The Great Frozen Pollock Scam

A parable for our times.

I have been rumbled: as of yesterday, the Great Waitrose Frozen Pollock Scam is, officially, over.

It all started out – as such things often do – with the opportunity to get something for nothing, or at least for very little.

Back in the day, life was simple: in our rural economy, the cats would occasionally get a treat, a pack of frozen pollock fillets from Waitrose, at £2.99 a pack. And, whilst that remained a luxury, all was well.

Then one day, as I picked up a pack and waved the magic scanner at it, the device pinged with that happy “Special Offer” ping and displayed the enigmatic message, “5 for6” (sic). Five for the price of six? Perhaps not, even in Waitrose. A typo of six for the price of five? Possibly. So I scanned four more. It pinged again: “Total saving: £8.95”. So it was five for £6. I then felt the joy that only a Scotsman (or possibly a Greek) confronted with an improbably good deal can feel, and kept on scanning.

In the excitement of the moment, I did forget that I was on my motorcycle. I then had the interesting job of secreting ten bags of frozen pollock about my person for the thirty mile journey home. So I probably should net off the cost of frostbite treatment against the whole deal.

The next time I was also on the bike, but took the panniers. The BIG panniers. That worked, although the suspension took a bit of a hammering. Thereafter, we used our 4×4, lurching back from Stirling laden with pollock, with ice riming the inside of the windows.

We calmed down a little after that, not wishing to deplete the ecosystem beyond the point of sustainability. Or at least the point at which a Waitrose wonk would stare at a red flashing line on a screen and think, “Wait a minute…”. We also developed an in-depth knowledge of Waitrose’ restocking cycle.

But then of course the unintended consequences kicked in: with fish now being cheaper than cat food, they got more of it. This fostered a sense of entitlement, with the ungrateful furry sods expecting it on a daily basis and turning their snouts up at anything they considered beneath them.

And then we told the neighbours. After that, our freezer was full, the village’s freezers were full and a whole secondary economy developed. Services were traded for pollock, which wasn’t so bad: the problem came when subsidiary markets developed and the trading of pollock futures became the in thing. By the time derivative and piscine credit swap markets had evolved, much of the local economy was based on the notional availability of artificially cheap Pollack and egregious manipulation of the TIVPOR (The Trossachs Inter-Village Pollock Offer Rate). In retrospect, it was probably as well that our bid to host the 2026 World Cup never got off the ground, after we realised that even our new-found fishy wealth wasn’t sufficient to bribe FIFA.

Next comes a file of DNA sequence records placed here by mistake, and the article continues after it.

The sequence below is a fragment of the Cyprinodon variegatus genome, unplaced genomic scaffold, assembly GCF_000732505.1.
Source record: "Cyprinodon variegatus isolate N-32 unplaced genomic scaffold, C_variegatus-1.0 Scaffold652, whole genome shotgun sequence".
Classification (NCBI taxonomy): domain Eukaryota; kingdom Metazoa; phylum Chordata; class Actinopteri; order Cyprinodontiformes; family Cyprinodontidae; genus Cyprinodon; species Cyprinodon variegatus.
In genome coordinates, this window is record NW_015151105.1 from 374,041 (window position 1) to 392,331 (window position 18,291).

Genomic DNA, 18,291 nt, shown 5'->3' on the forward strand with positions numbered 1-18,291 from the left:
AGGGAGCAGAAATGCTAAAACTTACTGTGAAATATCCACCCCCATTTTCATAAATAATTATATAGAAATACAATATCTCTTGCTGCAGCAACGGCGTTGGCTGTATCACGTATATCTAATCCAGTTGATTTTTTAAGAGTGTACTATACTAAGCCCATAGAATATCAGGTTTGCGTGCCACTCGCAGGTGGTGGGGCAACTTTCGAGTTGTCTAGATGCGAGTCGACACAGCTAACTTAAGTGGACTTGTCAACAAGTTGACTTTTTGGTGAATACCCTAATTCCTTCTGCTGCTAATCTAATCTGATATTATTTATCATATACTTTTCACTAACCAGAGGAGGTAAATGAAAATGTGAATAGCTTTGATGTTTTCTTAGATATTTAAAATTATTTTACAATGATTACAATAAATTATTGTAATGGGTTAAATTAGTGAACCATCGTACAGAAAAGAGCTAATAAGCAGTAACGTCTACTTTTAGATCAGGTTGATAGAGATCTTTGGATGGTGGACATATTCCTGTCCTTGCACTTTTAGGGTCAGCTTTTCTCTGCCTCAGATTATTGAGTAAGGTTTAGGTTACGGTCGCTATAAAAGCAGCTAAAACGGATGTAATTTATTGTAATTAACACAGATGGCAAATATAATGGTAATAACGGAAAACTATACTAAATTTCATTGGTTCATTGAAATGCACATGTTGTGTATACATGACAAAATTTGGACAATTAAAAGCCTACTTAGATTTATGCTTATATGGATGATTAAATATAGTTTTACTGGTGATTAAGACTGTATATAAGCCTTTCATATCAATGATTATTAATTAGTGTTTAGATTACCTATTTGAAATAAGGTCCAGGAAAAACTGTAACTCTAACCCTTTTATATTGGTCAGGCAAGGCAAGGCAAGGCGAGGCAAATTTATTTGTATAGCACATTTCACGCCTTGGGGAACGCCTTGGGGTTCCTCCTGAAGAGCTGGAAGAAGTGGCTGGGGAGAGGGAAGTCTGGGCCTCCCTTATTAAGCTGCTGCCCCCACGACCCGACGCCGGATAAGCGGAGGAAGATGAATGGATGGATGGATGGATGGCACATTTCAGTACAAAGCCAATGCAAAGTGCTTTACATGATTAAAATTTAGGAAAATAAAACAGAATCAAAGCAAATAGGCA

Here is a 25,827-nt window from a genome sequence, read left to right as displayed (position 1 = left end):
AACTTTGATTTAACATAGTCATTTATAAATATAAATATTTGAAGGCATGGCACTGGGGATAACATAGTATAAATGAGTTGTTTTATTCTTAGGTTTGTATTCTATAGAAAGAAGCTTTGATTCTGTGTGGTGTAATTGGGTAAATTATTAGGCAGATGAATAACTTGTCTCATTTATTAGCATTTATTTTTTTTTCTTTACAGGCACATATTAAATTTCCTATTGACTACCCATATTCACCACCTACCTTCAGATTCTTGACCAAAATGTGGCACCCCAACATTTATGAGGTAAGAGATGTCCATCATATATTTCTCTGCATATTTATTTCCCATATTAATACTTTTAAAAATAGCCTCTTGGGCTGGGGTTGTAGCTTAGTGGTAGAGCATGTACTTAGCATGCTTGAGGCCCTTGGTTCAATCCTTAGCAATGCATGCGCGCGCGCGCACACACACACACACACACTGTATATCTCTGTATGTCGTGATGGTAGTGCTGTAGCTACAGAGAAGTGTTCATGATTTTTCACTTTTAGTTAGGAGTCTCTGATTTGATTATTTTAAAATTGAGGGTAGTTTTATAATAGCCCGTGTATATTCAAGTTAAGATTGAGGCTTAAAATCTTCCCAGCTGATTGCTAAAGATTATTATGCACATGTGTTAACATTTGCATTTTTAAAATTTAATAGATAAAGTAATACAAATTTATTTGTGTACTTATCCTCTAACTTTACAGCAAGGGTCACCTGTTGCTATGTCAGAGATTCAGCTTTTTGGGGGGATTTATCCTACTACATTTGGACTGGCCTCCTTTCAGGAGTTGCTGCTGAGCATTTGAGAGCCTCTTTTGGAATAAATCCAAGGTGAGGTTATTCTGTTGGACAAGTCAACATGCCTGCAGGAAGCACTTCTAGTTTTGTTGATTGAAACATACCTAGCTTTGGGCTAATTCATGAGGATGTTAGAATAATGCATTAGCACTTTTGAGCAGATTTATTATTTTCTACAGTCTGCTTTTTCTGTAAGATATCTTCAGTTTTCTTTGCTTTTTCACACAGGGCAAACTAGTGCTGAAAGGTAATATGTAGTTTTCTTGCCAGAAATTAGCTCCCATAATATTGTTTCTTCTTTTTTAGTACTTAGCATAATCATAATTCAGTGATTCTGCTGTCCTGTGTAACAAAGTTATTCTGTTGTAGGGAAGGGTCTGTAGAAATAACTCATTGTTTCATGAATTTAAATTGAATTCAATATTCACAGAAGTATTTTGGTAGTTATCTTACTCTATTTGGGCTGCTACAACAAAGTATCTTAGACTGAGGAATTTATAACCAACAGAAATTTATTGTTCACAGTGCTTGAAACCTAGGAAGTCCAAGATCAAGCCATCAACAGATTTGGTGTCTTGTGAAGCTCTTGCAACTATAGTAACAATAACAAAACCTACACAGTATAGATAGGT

And then it all came to a crashing halt. Yesterday, we limbered up for another raid on the fish freezer, waved the scanner at it and… …nothing. Merely a simple line stating that we could have pollock at £2.99, or go hang. We bought a couple, more out of reflex than anything else, and meandered disconsolately home.

I can’t be the only cat ownee who spotted all of this and presumed it to be a mistake. So, somewhere in Waitrose, there will have been a minion monitoring sales patterns and registering a nationwide spike in frozen pollock sales. Another minion, responsible for looking at revenue, would have been seeing an unexplained fall in frozen fish profits. It’s then taken some time for the two of them to get together and wonder just what was going on. That is however a lot better than the decade it took the Eurozone to do the same thing, even when the rest of us knew it from the start. Perhaps Waitrose should be running the ECB.

It was good while it lasted. We at least had the foresight to establish something of a Sovereign Pollock Fund so, until the black helicopters start circling and Herr Schäuble comes a-knocking, the Furry Minions shall live high on the proceeds. But, like most catastrophes, it started simply: the appearance of being able to get something for nothing. This time however, and unlike the Euro, it didn’t involve creating a collusive lie from the outset, merely exploitation of unfashionable generosity or a mistake by a corporate body. We will recover, as our economy returns to its traditional base of trading in haggis skins and distilled deer urine. Our forced exit from the Pollock Zone will then help stabilise the economy and give our cats the beginnings of hope for a future that, once again, contains fish.

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